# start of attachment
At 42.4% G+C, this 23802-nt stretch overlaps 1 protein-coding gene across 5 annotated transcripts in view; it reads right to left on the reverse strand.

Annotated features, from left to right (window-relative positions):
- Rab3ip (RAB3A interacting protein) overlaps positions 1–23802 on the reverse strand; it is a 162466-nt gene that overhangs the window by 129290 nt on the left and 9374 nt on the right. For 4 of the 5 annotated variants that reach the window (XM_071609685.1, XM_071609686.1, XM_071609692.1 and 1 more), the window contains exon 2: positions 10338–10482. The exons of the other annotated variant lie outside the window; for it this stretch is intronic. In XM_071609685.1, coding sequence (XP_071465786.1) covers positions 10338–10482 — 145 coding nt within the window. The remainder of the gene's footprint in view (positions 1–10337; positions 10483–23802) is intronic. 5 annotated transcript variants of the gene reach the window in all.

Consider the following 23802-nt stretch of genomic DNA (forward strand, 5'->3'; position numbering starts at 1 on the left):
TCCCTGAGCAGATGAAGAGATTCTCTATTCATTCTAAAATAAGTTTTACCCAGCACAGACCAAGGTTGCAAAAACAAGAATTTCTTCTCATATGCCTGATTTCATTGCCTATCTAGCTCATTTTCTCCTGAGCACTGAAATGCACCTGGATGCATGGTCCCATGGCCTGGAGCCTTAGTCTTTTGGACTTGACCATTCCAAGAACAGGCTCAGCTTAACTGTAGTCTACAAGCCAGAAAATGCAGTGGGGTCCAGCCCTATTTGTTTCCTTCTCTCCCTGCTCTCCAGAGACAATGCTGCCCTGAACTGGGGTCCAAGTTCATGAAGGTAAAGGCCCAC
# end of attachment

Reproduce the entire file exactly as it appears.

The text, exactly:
At 42.4% G+C, this 23802-nt stretch overlaps 1 protein-coding gene across 5 annotated transcripts in view; it reads right to left on the reverse strand.

Annotated features, from left to right (window-relative positions):
- Rab3ip (RAB3A interacting protein) overlaps positions 1–23802 on the reverse strand; it is a 162466-nt gene that overhangs the window by 129290 nt on the left and 9374 nt on the right. For 4 of the 5 annotated variants that reach the window (XM_071609685.1, XM_071609686.1, XM_071609692.1 and 1 more), the window contains exon 2: positions 10338–10482. The exons of the other annotated variant lie outside the window; for it this stretch is intronic. In XM_071609685.1, coding sequence (XP_071465786.1) covers positions 10338–10482 — 145 coding nt within the window. The remainder of the gene's footprint in view (positions 1–10337; positions 10483–23802) is intronic. 5 annotated transcript variants of the gene reach the window in all.

Consider the following 23802-nt stretch of genomic DNA (forward strand, 5'->3'; position numbering starts at 1 on the left):
TCCCTGAGCAGATGAAGAGATTCTCTATTCATTCTAAAATAAGTTTTACCCAGCACAGACCAAGGTTGCAAAAACAAGAATTTCTTCTCATATGCCTGATTTCATTGCCTATCTAGCTCATTTTCTCCTGAGCACTGAAATGCACCTGGATGCATGGTCCCATGGCCTGGAGCCTTAGTCTTTTGGACTTGACCATTCCAAGAACAGGCTCAGCTTAACTGTAGTCTACAAGCCAGAAAATGCAGTGGGGTCCAGCCCTATTTGTTTCCTTCTCTCCCTGCTCTCCAGAGACAATGCTGCCCTGAACTGGGGTCCAAGTTCATGAAGGTAAAGGCCCAC